The goal of your landing page is to get your audience to convert. The copy of your page needs to be centered around this goal and reinforced each time you write a headline, a subhead, a call-to-action, etc. Each of these sections compose your unique value proposition: why people will buy from you and not your competition. 

Your copy needs to be about the visitor: what are they getting out of your product? How are you solving their painful problems? 

Your text needs to be captivating, persuasive, and above all else, clear. You don’t want your audience to be confused about what you are telling them or what they are getting from being on your page. 

To build urgency, keep your audience focused on converting and showcase your value proposition. Follow D Bnonn Tennant’s advice and use what he calls “hypnotic words”: "you", "because", and "imagine". These three words stimulate the unconscious mind to reduce purchasing objections, which ultimately gets your audience to buy your product and not your competitors (#conversion!). 

Here’s a quick summary of D Bnonn Tennant‘s reasons why these words work:  

  • YOU – We use you in probably every conversation we have with someone. The word you entices our own interests, goals and desires because it speaks directly to… ourselves. When you’re reading something that includes the word you, your brain’s defense mechanisms lower and messages are able to slide past your subconscious walls. Use you to slip past your audiences guards and make them feel like your product fulfills their goals, desires, dreams and interests.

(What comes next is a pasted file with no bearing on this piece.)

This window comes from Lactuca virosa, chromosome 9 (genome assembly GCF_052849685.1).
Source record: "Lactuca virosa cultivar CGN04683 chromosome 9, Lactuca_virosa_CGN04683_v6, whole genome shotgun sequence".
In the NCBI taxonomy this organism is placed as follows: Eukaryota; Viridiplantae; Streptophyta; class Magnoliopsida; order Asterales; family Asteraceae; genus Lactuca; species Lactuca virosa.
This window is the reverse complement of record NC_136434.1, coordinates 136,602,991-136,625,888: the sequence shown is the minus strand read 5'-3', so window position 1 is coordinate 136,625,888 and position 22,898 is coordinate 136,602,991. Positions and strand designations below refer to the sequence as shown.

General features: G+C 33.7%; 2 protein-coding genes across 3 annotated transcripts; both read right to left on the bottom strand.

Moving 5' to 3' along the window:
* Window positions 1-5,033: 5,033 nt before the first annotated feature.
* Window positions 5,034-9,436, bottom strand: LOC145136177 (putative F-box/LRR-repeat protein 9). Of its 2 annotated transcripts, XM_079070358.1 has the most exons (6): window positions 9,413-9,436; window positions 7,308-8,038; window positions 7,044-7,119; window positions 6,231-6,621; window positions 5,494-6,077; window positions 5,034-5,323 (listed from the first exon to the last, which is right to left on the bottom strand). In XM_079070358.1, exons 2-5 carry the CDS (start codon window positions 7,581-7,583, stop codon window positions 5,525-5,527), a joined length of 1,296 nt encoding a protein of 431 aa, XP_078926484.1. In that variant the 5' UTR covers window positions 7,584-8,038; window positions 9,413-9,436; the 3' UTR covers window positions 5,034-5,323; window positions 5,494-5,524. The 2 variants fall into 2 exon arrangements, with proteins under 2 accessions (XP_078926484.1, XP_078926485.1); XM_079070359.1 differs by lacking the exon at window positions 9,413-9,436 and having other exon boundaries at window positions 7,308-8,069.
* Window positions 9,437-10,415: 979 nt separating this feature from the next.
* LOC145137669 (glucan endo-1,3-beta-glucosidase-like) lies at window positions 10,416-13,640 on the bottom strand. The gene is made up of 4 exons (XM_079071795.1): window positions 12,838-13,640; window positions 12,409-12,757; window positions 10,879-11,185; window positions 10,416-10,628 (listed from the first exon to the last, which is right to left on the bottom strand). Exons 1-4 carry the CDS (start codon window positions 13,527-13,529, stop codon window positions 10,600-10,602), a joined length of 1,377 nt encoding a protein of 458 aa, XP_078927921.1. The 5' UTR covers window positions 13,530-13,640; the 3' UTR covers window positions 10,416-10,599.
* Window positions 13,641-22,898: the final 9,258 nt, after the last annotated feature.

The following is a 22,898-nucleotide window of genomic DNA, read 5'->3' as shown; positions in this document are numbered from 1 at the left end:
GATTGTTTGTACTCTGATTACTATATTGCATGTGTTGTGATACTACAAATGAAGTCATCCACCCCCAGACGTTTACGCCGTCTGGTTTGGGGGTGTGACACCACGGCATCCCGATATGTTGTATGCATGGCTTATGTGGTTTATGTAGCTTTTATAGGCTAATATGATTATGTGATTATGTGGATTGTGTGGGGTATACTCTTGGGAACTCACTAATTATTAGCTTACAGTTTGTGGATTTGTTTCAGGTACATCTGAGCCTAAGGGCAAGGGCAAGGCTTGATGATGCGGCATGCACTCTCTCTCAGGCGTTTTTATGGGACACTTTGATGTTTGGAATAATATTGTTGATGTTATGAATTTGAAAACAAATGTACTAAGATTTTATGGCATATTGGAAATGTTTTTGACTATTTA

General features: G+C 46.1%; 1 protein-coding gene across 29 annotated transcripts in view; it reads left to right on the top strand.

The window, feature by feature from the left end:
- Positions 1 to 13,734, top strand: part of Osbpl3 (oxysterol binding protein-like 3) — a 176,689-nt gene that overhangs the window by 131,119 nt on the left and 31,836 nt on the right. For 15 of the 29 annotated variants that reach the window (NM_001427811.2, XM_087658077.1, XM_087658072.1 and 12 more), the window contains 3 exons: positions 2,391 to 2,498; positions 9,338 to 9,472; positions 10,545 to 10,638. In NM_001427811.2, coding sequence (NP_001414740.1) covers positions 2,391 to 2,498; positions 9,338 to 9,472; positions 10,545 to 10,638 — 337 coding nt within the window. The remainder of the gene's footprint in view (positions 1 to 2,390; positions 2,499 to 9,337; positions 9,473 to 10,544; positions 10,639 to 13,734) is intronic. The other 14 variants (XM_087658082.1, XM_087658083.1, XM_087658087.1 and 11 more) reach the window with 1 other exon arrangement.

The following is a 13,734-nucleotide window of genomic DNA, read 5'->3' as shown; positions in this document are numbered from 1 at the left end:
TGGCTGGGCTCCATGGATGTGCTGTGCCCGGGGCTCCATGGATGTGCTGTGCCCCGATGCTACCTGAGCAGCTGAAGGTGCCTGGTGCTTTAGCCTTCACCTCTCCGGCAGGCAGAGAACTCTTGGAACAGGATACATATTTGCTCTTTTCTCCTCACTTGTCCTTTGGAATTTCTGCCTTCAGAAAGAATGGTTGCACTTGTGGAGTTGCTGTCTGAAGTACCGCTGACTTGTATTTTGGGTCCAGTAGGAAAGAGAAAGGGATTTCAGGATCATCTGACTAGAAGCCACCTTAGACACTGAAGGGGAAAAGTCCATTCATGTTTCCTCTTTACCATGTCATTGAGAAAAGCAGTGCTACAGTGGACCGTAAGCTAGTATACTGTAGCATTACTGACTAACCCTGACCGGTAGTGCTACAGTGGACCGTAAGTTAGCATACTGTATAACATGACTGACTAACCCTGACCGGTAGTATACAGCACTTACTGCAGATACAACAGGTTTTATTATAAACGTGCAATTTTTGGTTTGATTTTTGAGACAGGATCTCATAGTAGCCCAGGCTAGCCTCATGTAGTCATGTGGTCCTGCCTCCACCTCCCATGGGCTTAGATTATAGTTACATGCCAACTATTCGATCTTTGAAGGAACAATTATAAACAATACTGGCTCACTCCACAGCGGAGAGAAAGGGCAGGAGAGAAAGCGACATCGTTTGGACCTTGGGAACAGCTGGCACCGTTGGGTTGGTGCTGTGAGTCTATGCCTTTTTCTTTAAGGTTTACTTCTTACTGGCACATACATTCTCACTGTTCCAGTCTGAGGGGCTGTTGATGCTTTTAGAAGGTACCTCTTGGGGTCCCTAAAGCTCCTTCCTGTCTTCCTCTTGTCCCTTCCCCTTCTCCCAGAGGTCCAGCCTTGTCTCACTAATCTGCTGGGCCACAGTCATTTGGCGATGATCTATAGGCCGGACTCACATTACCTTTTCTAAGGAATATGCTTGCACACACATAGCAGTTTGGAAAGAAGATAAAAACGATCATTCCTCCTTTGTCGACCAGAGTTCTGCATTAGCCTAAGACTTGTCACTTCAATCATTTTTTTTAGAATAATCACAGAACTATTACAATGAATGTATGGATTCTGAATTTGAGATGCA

• BECAUSE – Humans want order. We’re always looking for the cause and effect. Because is an indicator of an upcoming explanation of the reason why. Hearing or reading the word because cues the brain’s gatekeeper to let the message pass into the subconscious.  
  • IMAGINE – The word imagine helps the audience envision the outcome of a purchase, not the act of purchasing, which helps lower their purchasing resistance. Imagine stimulates the brain to actually think of owning the product and makes the person consider what their life would be like with it, creating a sense of ownership. It’s much easier to make a sale when your audience already imagines their life with your product. By feeling like they already have it, they will want to keep it, aka make the actual purchase to keep those desires fulfilled.   

Use these three words to connect with your audience and entice them to buy your product by showing how you will solve their painful problems. 

Unsure of what your exact wording should be? Get some inspiration from your existing customers. Is there a word or phrase they keep using in their support or fan emails, on social media or online forums when talking about your product? If so, try out that phrase. Talk to a friend, peer or audience member to see if the message you’re envisioning translates correctly to them. You can even A/B test to see if one performs better than the other.